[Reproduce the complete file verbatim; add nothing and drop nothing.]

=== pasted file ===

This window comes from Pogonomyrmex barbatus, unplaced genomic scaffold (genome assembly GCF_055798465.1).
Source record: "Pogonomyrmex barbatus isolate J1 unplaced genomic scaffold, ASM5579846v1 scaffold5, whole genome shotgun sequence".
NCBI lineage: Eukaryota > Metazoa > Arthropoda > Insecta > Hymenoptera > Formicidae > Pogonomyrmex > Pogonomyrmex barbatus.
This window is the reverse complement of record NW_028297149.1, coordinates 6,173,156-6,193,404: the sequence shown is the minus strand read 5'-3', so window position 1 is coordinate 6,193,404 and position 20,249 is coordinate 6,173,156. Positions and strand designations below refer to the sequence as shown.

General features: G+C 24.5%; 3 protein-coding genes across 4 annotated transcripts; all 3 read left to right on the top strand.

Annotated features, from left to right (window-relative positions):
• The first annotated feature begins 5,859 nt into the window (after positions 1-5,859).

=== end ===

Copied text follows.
This window comes from Pogonomyrmex barbatus, unplaced genomic scaffold (genome assembly GCF_055798465.1).
Source record: "Pogonomyrmex barbatus isolate J1 unplaced genomic scaffold, ASM5579846v1 scaffold5, whole genome shotgun sequence".
NCBI lineage: Eukaryota > Metazoa > Arthropoda > Insecta > Hymenoptera > Formicidae > Pogonomyrmex > Pogonomyrmex barbatus.
This window is the reverse complement of record NW_028297149.1, coordinates 6,173,156-6,193,404: the sequence shown is the minus strand read 5'-3', so window position 1 is coordinate 6,193,404 and position 20,249 is coordinate 6,173,156. Positions and strand designations below refer to the sequence as shown.

General features: G+C 24.5%; 3 protein-coding genes across 4 annotated transcripts; all 3 read left to right on the top strand.

Annotated features, from left to right (window-relative positions):
• The first annotated feature begins 5,859 nt into the window (after positions 1-5,859).